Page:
1) As requested, I'm taking a hard look at why I disagree with your position....... Is it an inherent fear or lack of "understanding" of China? Errr... no, although I acknowledge I fear the CCP and don't understand a totalitarian authority that derives its power from force and abuse. And I'm not bothered about the prosperity that regime has brought to the people of China, because that same prosperity could easily have been brought about by a properly democratic authority.

2) China will ultimately prevail and all we can do is hope and pray they'll be gentle...... Oooh - not sure how or where to start there. Sounds feudal and as long as we tug our forelocks and plead, hopefully they won't chop our heads off.

3) Interesting that the boy who was shot was supposedly warned twice. I didn't hear that on any of the videos (was it the senior superintendent who exonerated the police officer within 45 minutes of the event who said it?) As for sweets, it's a bit late for that. You need to start handing those out before (or instead of) firing rounds of tear gas or kicking the hell out of people on the MTR.

4) Your point that the protestors who call for freedom of speech won't accept the alternative (meaning yours?) point of view is one of the most illogical things I've heard. Freedom of speech involves disagreement. Thats what freedom of speech is about Of course if you voice the "alternative point of view" on the mainland you risk being "re-educated," not just disagreed with.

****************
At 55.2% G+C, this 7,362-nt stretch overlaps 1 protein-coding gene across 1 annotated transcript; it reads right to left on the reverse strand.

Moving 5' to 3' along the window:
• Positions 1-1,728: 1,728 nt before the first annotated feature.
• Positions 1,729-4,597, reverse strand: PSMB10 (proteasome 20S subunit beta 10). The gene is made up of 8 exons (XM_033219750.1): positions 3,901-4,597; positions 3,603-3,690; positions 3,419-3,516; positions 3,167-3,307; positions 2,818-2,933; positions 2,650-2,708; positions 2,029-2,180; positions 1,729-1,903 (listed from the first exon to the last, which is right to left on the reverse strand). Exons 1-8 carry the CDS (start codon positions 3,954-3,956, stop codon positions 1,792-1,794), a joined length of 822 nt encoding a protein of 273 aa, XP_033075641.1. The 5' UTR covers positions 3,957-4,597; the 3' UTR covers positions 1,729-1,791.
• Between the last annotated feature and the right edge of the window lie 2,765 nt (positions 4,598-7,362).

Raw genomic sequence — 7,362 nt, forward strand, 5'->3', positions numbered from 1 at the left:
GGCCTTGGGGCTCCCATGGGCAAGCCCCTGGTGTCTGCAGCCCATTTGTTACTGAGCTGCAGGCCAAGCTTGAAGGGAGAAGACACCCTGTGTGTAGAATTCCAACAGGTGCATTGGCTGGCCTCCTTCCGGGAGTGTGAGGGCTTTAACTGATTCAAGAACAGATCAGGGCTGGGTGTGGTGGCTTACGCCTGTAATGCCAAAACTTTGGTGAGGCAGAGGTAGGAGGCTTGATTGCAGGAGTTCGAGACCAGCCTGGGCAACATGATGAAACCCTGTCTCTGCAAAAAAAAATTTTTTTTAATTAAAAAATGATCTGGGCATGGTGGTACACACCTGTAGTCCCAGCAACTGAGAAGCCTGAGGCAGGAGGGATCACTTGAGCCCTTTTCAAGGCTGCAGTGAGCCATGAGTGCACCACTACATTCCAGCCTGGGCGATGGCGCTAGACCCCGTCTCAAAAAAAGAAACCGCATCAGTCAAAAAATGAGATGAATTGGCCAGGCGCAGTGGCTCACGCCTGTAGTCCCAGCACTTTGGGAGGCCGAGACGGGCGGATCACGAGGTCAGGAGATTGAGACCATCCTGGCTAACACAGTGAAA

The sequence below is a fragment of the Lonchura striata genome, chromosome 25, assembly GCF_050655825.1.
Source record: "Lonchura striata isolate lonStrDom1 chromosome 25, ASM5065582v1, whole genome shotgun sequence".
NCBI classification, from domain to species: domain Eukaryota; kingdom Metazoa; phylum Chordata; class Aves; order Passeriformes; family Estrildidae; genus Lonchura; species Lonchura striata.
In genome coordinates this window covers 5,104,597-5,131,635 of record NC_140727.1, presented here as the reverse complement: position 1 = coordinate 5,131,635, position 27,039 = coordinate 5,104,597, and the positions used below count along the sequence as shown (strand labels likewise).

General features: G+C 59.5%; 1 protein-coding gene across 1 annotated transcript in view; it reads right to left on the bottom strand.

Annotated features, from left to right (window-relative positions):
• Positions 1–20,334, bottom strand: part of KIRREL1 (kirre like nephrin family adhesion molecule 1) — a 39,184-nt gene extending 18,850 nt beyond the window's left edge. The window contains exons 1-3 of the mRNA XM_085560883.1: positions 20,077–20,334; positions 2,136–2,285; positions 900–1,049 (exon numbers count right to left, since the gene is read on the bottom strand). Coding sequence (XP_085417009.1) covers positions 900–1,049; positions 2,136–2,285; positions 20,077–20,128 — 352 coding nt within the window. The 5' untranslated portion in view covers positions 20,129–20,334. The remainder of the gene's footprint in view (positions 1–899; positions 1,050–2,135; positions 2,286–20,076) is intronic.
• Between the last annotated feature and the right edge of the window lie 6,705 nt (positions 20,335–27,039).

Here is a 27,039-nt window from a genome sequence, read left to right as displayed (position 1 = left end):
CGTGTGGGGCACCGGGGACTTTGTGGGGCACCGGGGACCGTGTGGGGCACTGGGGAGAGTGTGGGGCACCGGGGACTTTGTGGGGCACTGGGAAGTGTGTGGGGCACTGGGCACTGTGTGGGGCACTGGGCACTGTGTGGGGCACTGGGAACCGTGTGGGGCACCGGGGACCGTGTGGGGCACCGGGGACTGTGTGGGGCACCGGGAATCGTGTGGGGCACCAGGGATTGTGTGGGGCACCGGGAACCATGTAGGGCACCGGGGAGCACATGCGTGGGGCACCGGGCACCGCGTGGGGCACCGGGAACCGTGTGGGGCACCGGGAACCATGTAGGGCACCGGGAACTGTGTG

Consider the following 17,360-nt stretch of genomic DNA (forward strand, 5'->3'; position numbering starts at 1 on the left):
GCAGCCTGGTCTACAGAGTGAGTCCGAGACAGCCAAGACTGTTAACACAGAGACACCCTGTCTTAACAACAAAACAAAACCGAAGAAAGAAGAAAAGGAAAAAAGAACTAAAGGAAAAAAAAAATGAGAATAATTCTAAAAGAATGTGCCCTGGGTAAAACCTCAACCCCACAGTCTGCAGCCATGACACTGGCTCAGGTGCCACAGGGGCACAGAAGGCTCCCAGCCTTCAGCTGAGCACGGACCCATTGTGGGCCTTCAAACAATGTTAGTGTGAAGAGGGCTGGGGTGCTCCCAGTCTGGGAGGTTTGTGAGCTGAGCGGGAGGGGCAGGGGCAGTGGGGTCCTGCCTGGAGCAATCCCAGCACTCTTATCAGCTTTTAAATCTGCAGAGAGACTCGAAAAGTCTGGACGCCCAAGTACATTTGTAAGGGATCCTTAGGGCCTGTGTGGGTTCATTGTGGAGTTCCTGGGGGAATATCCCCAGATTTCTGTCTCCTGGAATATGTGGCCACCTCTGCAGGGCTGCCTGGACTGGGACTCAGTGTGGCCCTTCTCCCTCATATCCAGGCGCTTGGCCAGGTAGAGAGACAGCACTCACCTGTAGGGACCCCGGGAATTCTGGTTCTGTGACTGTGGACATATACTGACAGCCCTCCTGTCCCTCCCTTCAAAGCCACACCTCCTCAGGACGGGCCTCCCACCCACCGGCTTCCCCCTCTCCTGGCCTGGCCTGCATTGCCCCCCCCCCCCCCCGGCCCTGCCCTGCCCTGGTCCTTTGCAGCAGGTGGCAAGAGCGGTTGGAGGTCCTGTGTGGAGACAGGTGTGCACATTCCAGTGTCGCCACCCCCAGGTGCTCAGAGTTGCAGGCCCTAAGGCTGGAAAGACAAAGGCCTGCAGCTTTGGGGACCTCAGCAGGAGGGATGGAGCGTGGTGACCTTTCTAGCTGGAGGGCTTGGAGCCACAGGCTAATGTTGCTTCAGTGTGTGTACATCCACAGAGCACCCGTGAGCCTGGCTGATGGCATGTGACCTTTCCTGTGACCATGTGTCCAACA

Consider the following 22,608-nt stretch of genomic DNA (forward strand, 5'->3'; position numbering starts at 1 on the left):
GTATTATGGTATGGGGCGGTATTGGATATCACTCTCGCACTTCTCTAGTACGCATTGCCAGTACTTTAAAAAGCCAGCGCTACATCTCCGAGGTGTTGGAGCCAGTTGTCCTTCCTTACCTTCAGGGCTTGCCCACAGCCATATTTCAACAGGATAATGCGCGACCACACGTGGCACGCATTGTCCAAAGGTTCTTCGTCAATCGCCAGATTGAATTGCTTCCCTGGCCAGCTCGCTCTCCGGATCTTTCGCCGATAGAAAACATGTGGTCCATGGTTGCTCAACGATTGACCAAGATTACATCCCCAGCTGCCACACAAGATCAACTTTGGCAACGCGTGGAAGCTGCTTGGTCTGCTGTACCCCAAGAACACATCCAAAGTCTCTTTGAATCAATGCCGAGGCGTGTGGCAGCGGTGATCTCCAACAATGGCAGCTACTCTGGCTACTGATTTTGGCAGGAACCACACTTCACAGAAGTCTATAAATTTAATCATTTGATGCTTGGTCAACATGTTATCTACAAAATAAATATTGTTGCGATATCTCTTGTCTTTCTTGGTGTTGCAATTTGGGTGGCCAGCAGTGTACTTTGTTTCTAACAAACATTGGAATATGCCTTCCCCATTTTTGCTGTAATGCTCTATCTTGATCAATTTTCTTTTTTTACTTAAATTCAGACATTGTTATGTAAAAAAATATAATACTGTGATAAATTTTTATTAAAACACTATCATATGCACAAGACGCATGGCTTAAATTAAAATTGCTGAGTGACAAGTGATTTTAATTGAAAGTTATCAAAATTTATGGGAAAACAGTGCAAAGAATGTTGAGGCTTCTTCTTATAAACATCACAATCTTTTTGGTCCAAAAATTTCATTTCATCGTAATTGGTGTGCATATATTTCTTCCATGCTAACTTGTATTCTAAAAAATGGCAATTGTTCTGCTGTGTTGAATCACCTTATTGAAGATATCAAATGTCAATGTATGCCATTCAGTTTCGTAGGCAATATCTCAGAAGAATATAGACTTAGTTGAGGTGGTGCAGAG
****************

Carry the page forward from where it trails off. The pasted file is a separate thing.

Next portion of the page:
5) Who will pay for the wilful damage caused by vandals? Almost certainly the same people who have paid far, far more to enrich a small group of "elite" rent seekers in Hong Kong who have been enabled by the mainland and HK authorities.

6) Its such a shame that high end outlets like Prada are closing down. What will this cost us economically? I fear for the millions in Hong Kong who won't be able to get their Prada outfits, or LVMH bags, or whatever.

7) I'd love to join you for Margaritas around the pool. Sounds lovely. Maybe we can also invite a couple of million legitimate protestors from Hong Kong. I'm sure they'll see the light after a few cocktails.

8) I do appreciate being able to voice my opinions on your blog. It would be very easy for you to just bar them. Thats one thing at least. Check out whether you can do that on any controversial Chinese blogs hosted on the mainland (oh.... there aren't any....)